Mass Graves of 13th-Century Crusaders Reveal Brutality of Medieval Warfare
Found in Lebanon, the 25 soldiers’ remains bear unhealed wounds from stabbing, slicing and blunt force trauma
Archaeologists in Lebanon have unearthed two mass graves containing the remains of 25 Crusaders killed in the 13th century. The team found the skeletons of the young men and teenage boys in Sidon, on the Mediterranean coast, reports Ben Turner for Live Science.
All of the bones bear unhealed wounds from stabbing, slicing or blunt force trauma. Most of the injuries were to the fighters’ backs, suggesting they may have been killed while fleeing—possibly by adversaries on horseback, based on where the blows fell on their bodies. The archaeologists published their findings in the journal PLOS One.
“When we found so many weapon injuries on the bones as we excavated them, I knew we had made a special discovery,” says lead author Richard Mikulski, an archaeologist at Bournemouth University in England, in a statement.
Analysis of tooth isotopes and DNA showed that some of the deceased were born in Europe, while others were the offspring of European Crusaders who had children with locals in the Middle East, the Daily Mail’s Stacy Liberatore reports. The researchers also found European-style belt buckles and a Crusader coin, along with artifacts like fragments of Persian pottery and iron nails.
European forces captured Sidon—an important port city—in 1110 C.E., after the First Crusade, and held it for more than a century. But in 1253, Mamluk forces attacked and destroyed the fortress that the Crusaders were using to defend the city. The next year, Louis IX of France had the structure rebuilt as the Castle of St. Louis, but it fell again, this time to the Mongols, in 1260. The mass graves are located near the castle, and the researchers say it is “highly likely” that the Crusaders died in one of these two battles.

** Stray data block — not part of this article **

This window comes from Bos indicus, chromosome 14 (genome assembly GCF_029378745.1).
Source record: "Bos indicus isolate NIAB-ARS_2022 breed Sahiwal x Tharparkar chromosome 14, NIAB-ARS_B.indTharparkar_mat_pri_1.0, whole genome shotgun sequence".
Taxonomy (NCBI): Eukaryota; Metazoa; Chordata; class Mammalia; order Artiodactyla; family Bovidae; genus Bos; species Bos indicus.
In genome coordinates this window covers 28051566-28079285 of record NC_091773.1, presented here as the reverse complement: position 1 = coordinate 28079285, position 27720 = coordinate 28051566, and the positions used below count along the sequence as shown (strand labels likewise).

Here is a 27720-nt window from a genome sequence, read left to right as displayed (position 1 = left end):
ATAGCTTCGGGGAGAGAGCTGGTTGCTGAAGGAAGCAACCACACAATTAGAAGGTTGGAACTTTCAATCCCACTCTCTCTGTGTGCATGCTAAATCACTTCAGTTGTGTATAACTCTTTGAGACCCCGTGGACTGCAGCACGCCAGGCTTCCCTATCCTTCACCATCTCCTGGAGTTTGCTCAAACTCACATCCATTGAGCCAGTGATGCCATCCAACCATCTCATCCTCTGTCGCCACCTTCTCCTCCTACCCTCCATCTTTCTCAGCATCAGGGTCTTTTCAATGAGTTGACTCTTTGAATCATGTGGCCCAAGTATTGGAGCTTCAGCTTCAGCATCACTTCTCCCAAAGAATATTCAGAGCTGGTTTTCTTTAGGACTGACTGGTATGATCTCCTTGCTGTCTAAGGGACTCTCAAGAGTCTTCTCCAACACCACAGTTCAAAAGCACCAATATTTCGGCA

“Crusader records tell us that King Louis IX of France was on crusade in the Holy Land at the time of the attack on Sidon in 1253,” says study co-author Piers Mitchell, a biological anthropologist at the University of Cambridge, in the statement. “He went to the city after the battle and personally helped to bury the rotting corpses in mass graves such as these. Wouldn’t it be amazing if King Louis himself had helped to bury these bodies?”
Based on the positioning of body parts, the researchers say the remains were probably left to decompose on the surface for some time before being dropped into a pit. Some of the bones show signs of charring, suggesting a number of the bodies were burned.
“To distinguish so many mixed up bodies and body parts took a huge amount of work, but we were finally able to separate them out and look at the pattern of wounds they had sustained,” says study co-author Martin Smith, a biological anthropologist at Bournemouth University, in the statement.
The attacks on Sidon came during the gradual fall of the Crusader states. The last major Crusades set out from France in 1270 and England in 1271 but met with little success, per History.com. In 1291, Acre, one of the final remaining Crusader cities, fell to the Mamluks, marking what many historians see as the Crusades’ end.
“So many thousands of people died on all sides during the Crusades, but it is incredibly rare for archaeologists to find the soldiers killed in these famous battles,” says Mitchell in the statement. “The wounds that covered their bodies allow us to start to understand the horrific reality of medieval warfare.”